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Sunday, January 13, 2013

Virtue Challenge: Grace and Sincerity

(Elyse is participating in YALs Virtue Challenge. Last week's virtue was "Graceful and Sincere."
She will be posting weekly about her experiences. You will find more about the Virtue Challenge and a linkup of posts here. Elyse is 18 years old. She is a sophomore in college working toward a degree in Microbiology. She assists in the Veil Shop and enjoys reading, writing, and time with friends.)

Week One: Grace and Sincerity

So here’s my first report! The virtues I worked on this week were being graceful and sincere. At first I couldn’t think of what I should write about, but then I thought of something that had happened to me over the past couple of weeks and thought that it was both relevant and fitting.

Before I explain the circumstances, I’d like to make one thing clear: I hate hurting people. The hardest thing for me to do is tell someone “no” when I know it will upset them. So being graceful and sincere in these circumstances always proves a little tough for me. (It’s always a little awkward for me to talk about this particular thing because I feel like I’m trying to draw attention to myself.) I also haven't written blog posts before, so bear with me! As soon as I get used to it, the posts will likely be more meaningful and expressive.

Gaston de La Touche [Public domain], via Wikimedia Commons
A few months ago I met a boy. We became friends pretty quickly. He asked me out once, and I told him I didn’t think we were compatible as gently as I could. However, I was convinced that he still might be interested in me. This lasted a few weeks, and I expressed my concerns to a few of my friends who knew him well. They kept telling me to “break his heart” since, apparently, that’s the only way to get through to him. I didn’t understand why they kept telling me to do something that I found harsh and cruel, so I put it off, hoping that he would get the message. But it also wasn’t fair of me to hide behind my nerves and to not tell it to him straight. He deserved to hear the truth.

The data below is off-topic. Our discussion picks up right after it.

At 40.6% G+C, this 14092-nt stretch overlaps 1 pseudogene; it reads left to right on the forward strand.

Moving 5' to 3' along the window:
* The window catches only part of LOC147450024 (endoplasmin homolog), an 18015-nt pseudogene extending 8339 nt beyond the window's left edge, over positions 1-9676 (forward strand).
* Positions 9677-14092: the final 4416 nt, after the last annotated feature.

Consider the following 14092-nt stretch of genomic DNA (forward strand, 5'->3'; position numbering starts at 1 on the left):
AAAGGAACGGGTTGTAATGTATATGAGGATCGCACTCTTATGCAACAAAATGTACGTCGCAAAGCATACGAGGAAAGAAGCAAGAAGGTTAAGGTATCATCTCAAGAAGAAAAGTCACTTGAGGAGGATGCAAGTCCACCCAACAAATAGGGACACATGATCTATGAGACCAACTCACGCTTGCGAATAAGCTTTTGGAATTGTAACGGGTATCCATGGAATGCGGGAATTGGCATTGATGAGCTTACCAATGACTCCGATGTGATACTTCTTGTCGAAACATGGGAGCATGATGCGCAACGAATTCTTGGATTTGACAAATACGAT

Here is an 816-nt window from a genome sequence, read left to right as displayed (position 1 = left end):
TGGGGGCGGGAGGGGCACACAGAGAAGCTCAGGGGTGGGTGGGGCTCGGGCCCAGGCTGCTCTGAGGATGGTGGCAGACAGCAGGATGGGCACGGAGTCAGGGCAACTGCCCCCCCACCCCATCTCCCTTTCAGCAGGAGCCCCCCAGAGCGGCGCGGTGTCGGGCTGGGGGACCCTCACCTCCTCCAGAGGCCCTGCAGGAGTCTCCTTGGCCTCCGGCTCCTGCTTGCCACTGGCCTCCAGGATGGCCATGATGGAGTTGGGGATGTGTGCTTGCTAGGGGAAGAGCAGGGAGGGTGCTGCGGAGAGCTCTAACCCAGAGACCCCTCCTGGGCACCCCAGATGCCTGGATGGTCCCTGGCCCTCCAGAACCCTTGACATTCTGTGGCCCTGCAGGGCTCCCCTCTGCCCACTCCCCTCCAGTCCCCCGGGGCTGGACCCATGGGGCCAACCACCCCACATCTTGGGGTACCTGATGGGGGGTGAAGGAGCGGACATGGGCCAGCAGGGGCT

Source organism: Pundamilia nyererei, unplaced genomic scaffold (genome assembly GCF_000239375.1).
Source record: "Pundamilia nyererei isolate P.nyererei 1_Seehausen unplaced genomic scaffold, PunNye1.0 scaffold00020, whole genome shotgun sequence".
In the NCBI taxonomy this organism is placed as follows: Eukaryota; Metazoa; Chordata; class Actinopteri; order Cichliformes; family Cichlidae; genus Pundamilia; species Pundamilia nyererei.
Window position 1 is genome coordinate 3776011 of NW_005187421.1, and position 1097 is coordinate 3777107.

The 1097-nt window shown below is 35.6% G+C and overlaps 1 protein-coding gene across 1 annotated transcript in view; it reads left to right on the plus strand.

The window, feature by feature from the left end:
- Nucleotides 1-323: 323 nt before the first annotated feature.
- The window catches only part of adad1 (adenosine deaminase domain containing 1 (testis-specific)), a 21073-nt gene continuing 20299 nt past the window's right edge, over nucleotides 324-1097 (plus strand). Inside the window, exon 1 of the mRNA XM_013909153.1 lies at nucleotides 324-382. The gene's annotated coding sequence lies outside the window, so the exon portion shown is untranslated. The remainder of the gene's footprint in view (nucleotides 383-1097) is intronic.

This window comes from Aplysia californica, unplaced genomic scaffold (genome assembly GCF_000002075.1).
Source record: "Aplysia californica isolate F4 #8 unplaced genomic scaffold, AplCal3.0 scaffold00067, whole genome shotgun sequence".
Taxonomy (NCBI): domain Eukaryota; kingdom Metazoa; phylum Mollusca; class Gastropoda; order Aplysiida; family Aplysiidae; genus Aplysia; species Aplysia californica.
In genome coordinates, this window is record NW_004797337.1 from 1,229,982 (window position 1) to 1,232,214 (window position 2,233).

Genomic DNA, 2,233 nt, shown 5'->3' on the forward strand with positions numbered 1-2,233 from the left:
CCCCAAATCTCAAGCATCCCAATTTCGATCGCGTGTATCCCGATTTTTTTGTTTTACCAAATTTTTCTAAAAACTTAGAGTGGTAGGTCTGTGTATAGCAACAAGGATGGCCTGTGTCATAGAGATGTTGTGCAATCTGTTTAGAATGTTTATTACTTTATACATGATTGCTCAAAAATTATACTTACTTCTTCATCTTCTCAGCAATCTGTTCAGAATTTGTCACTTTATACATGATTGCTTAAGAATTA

The other night I was spending time with another friend, one who also knew this boy well, and the topic arose again because it had still been rankling me. He explained to me that being cruel wasn’t necessary, but being blunt was. I had to be truthful and clear. Clear, but clear didn't mean harsh. 

I was lucky enough that, just that night, I had a conversation with the boy that allowed me to sneak in informing him that I wasn’t interested in anyone. I told the truth, but I didn’t specifically target him and we both got away unscathed. 

Colossians 4:6
Let your speech always be gracious, seasoned with salt, so that you may know how you ought to answer each person.

- Elyse

This was part one of a series.  Part two is here.

Elyse will be linking up her Virtue Challenge posts here:

(You are invited to link up too.)

For more about the Virtue Challenge,
Visit YAL:

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Blogs on the Blog Hops page.


  1. Congrats on your first blog post! Don't sell yourself short - I found it both meaningful and expressive! :) I think the verse you chose from Colossians was fitting for the circumstances you found yourself in. Well done!

    I'm looking forward to more of these. Best wishes!

  2. That's a beautiful way to be clear but nice. My daughter just had to have the same kind of conversation with a boy. Everybody needs grace mixed in with bad news, so I'm glad both she and you showed grace to your perspective male friends.

  3. I think that is one of the most important times when graceful sincerity is needed. Your message wasn't a personal attack, it is you who is not interested in him, and the message needed to be understood to avoid his wasted time and effort and feelings. Kudos to you for finding that practical application. I look forward to more posts from you.

  4. I agree with Michele. Letting our speech be gracious sometimes means telling a hard truth. I think you were very brave and wise!


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